Duckett continues to catch bass in the water willows by flipping a Yamamoto Flappin’ Hog with a 3/8-ounce bullet weight and 17-pound Vicious 100% Fluorocarbon line. When a more finesse presentation is needed to coax bites, he opts for a Senko with a 1/16-ounce or 1/8-ounce bullet sinker fished on 12-pound fluorocarbon. With either bait, he flips only a foot into the grass as the bass station themselves on the outside edge.
“You’ll catch the biggest summertime bass from Lay Lake in the water willows,” Duckett says.
Wherever the river channel makes a turn on the main lake, spotted bass cluster on the upstream sides of humps and creek-mouth depressions. Prime feeding time is when Alabama Power generates electricity. The resulting current turns on the bass.
“The spotted bass are 18 to 25 feet deep, because that’s where the shad are in the summer,” Duckett says.
Duckett gets down to the bass with a fast sinking Silver Buddy, a metal vibrating blade bait. He casts upstream or quartering upstream, lets the Silver Buddy sink to the bottom and works it back with a sweep-drop retrieve.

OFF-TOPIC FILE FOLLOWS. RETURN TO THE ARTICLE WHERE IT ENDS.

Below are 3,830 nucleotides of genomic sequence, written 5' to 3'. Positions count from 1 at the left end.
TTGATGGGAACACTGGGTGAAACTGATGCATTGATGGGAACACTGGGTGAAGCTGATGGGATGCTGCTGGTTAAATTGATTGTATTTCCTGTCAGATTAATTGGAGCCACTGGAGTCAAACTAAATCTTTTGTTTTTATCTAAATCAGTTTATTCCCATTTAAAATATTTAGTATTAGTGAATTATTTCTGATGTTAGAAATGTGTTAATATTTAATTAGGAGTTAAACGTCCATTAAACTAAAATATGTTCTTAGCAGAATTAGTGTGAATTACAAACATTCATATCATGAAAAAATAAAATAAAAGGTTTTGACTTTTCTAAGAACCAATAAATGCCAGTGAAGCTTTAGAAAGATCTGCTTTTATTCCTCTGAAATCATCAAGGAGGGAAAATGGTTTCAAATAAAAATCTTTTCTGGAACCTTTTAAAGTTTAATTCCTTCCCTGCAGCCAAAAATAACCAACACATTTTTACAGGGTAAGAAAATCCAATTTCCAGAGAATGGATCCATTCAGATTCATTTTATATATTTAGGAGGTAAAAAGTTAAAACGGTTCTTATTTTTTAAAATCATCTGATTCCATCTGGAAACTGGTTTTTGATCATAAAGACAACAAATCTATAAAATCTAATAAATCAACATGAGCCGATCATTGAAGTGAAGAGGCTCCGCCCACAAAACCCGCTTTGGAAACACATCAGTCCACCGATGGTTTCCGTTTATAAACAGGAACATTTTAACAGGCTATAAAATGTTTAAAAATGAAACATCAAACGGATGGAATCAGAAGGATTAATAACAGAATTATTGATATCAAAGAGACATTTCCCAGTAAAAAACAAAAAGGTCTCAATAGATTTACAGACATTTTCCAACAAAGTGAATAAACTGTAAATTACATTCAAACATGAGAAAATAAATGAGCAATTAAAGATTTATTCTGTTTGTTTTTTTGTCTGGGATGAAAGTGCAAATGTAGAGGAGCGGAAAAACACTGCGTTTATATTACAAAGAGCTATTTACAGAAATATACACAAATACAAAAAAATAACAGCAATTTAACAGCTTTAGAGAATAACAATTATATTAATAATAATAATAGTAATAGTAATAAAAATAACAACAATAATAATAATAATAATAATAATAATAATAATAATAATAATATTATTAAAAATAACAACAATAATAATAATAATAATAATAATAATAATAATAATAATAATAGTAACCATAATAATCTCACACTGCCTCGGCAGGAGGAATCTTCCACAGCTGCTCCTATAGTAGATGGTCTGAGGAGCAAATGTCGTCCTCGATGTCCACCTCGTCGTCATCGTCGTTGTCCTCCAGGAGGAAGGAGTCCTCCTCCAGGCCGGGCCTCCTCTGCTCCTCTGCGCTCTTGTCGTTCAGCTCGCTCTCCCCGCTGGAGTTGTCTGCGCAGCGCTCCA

“Just pull the bait up hard enough to make it vibrate,” Duckett advises. “You don’t want to rip it off the bottom
A drop shot rig also scores for Duckett. He dresses a No. 3 drop shot hook with a 4-inch Yamamoto Shad Shape and fishes it on 8-pound fluorocarbon with a 1/4-ounce weight.
“I’ll drop the bait straight down if I see a bass on my depthfinder,” Duckett says. “But I usually pitch it out a short distance and work it back over the bottom.”
“I’ve won tournaments at Lay Lake by running upriver,” Duckett said. “The bass are current oriented when you get within about 10 miles of the Logan Martin Dam.”
When the current flows, the big spotted bass that thrive in this stretch go on the prowl. Duckett takes full advantage of the feeding spree by pitching a 7/16-ounce 4x4 Jig dressed with a Strike King Rage Tail Chunk. He threads the chunk onto the hook’s shank to keep it compact. A small profile jig appeals to spotted bass, and it creates less drag in the current than a bulkier jig.
Pitching the jig to the bank pays off in the spring, but not in the summertime, Duckett stresses. Now you’ll get more bites in 6 to 8 feet of water. Try crankbaits and topwater lures when the current isn’t flowing.